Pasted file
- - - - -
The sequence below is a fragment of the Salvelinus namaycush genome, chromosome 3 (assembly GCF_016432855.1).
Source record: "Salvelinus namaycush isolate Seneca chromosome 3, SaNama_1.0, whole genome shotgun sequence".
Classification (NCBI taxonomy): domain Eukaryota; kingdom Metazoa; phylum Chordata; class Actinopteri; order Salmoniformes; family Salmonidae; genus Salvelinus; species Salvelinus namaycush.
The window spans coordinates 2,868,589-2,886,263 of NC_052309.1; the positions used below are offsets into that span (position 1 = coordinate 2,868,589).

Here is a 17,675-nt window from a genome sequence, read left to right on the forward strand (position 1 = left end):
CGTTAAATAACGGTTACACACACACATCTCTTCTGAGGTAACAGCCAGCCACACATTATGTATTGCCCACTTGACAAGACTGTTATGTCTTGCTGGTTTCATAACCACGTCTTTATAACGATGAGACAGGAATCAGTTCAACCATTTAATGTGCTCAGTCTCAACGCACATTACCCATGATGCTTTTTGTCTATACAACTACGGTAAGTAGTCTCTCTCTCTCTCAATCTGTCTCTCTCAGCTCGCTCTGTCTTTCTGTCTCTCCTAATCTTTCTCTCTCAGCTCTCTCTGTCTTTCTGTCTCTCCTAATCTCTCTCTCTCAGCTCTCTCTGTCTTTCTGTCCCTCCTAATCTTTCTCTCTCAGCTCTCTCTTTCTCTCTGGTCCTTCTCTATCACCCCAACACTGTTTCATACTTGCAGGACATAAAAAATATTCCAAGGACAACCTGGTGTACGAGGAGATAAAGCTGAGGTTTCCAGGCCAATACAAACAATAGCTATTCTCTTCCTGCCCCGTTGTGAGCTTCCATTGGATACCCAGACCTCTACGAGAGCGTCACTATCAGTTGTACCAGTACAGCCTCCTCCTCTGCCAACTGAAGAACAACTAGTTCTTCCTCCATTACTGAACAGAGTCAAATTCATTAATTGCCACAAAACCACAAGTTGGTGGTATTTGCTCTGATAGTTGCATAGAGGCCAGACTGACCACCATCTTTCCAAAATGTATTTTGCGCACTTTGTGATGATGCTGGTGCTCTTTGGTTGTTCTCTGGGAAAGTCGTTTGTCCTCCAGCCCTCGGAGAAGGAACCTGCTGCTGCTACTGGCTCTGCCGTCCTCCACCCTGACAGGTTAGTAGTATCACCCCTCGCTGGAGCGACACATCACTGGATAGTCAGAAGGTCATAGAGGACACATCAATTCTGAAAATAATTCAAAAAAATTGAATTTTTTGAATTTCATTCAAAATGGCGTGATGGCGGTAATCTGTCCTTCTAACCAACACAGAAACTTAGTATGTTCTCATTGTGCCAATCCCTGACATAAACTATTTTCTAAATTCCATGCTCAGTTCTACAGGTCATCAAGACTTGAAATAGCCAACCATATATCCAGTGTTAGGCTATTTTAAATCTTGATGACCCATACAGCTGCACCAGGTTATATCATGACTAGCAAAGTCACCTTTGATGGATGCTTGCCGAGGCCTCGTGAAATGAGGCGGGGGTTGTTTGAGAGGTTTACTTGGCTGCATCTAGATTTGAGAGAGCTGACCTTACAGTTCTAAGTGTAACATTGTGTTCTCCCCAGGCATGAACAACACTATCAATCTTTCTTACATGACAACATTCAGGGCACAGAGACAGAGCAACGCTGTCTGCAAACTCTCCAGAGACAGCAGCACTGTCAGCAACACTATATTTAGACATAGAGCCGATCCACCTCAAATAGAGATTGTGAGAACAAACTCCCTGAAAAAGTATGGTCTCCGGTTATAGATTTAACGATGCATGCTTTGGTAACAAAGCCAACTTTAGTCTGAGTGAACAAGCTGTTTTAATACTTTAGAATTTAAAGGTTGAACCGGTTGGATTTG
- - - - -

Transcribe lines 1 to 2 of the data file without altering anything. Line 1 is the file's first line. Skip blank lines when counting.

The sequence below is a fragment of the Salvelinus namaycush genome, chromosome 3 (assembly GCF_016432855.1).
Source record: "Salvelinus namaycush isolate Seneca chromosome 3, SaNama_1.0, whole genome shotgun sequence".